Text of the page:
Immigration agents raided 6 Swift & Co. meat packing plants in 6 states and rounded up over a thousand people. The result? Large numbers of US citizens queued up in line to get the new job openings created by round-up of illegals.
GREELEY - The line of applicants hoping to fill jobs vacated by undocumented workers taken away by immigration agents at the Swift & Co. meat-processing plant earlier this week was out the door Thursday.
We keep getting told there are jobs we won't do. We keep getting lied to by companies and lobbyists who just want to pay less to get the work done.
Swift plants were raided in Hyrum Utah, Worthington Minnesota, Greeley Colorado, Grand Island Nebraska, Cactus Texas, and Marshalltown Iowa.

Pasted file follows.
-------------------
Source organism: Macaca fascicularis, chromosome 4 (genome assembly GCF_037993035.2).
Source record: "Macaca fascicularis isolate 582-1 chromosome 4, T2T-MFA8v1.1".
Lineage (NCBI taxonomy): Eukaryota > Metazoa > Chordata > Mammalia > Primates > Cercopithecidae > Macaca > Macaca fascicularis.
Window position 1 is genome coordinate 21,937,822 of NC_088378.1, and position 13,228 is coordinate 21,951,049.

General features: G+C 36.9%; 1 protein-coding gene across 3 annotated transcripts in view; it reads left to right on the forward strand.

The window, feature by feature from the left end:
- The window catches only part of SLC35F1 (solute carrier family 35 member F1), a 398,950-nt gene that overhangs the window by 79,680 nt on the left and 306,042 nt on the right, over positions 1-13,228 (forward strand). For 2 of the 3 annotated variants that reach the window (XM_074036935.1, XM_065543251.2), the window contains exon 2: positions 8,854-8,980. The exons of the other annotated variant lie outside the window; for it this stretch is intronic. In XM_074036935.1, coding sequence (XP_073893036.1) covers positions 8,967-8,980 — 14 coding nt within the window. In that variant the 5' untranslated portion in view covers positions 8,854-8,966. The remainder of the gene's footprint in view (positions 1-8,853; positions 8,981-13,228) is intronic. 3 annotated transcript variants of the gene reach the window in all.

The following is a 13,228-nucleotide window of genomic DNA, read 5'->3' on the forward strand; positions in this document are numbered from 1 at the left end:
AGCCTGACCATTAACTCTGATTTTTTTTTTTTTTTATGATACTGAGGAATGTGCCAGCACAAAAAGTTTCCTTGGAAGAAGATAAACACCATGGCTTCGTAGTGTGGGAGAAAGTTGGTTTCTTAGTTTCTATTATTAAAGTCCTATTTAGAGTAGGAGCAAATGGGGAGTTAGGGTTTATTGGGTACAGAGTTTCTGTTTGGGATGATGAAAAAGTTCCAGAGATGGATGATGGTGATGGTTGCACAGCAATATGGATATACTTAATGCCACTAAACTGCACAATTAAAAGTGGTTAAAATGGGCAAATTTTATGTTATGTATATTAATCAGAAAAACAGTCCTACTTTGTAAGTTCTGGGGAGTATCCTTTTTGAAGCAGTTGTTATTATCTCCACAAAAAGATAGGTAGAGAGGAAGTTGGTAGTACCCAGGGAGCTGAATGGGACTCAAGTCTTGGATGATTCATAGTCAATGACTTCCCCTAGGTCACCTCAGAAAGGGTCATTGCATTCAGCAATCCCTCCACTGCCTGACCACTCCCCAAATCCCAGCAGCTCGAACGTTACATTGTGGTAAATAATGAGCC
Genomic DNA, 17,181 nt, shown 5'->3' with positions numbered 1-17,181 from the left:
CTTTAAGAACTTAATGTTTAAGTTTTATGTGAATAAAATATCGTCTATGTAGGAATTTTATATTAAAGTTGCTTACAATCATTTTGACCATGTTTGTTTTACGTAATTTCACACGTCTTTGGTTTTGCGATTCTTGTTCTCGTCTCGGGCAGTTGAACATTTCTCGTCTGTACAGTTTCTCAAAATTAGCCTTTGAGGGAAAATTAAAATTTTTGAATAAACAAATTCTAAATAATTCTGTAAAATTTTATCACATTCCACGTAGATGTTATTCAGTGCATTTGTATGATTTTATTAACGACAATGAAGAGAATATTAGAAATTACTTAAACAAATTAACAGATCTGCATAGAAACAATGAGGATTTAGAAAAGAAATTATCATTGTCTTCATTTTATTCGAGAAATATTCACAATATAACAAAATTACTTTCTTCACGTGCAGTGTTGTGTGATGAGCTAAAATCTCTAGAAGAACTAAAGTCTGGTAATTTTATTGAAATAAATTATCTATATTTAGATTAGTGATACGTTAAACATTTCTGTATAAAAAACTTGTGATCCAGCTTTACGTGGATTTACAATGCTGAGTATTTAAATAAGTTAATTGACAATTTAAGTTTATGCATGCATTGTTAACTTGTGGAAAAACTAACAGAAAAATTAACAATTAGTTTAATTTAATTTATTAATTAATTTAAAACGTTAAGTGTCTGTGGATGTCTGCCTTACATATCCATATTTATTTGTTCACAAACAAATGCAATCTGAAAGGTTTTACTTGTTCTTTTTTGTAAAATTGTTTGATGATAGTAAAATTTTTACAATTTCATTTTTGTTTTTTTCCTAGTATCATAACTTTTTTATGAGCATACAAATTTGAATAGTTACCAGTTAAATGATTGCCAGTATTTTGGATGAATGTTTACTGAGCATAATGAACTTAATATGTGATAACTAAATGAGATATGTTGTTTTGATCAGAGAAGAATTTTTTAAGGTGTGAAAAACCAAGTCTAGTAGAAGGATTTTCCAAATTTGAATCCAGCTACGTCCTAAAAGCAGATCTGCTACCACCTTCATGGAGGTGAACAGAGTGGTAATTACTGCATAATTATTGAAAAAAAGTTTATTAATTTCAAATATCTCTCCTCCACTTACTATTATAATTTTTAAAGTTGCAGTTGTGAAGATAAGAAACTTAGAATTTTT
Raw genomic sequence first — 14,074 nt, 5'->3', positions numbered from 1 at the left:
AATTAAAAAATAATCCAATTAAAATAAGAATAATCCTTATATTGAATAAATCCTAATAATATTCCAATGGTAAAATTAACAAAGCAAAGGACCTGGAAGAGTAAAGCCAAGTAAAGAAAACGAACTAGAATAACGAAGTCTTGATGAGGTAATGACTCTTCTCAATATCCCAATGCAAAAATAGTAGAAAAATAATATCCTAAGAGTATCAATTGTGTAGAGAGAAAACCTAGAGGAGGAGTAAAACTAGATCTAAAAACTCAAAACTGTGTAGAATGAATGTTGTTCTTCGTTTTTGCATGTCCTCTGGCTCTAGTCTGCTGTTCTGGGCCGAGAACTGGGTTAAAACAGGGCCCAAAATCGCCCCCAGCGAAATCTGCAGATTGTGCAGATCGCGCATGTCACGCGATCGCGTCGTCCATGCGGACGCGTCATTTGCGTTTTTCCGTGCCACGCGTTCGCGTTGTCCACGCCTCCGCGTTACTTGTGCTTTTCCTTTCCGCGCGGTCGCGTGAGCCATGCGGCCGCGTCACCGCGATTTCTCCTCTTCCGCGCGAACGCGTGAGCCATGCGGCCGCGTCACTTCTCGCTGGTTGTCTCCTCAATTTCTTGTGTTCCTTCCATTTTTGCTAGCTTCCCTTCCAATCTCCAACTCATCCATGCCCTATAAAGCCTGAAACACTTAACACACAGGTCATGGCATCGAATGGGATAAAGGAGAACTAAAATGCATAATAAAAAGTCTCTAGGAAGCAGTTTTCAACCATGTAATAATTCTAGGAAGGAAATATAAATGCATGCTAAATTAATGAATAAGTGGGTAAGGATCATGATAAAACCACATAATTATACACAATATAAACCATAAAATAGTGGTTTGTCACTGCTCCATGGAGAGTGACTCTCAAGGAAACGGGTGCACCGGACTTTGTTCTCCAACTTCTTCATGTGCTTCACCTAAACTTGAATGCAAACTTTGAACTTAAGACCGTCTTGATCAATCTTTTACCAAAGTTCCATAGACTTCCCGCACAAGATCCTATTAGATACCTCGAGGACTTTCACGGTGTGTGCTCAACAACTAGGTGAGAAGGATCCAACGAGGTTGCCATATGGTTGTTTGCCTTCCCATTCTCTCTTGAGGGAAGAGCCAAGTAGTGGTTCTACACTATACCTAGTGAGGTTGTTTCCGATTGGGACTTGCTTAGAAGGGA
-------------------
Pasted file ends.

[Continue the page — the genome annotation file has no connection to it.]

OMAHA - Fewer Hispanic immigrants are being hired to replace meatpacking workers arrested at Swift & Co. plants in Grand Island and Greeley, Colo., during last week's immigration raid, union officials said Tuesday.
Local 22 union president Dan Hoppes said Tuesday that 40 to 50 new workers have been hired at the Grand Island plant since the raids.
“The lion's share of those people were Caucasian,” Hoppes said.
Washington, D.C. — The arrest of workers at meatpacking giant Swift & Co. — the largest such raid in U.S. history — shows that the government is serious about cracking down on illegal immigration, officials say.
This time, federal agents were armed with criminal charges, accusing some workers of identification theft and forgery, and disrupted not just one work site but an entire company. Arrested were 1,282 Swift workers, about 9 percent of the work force at six plants.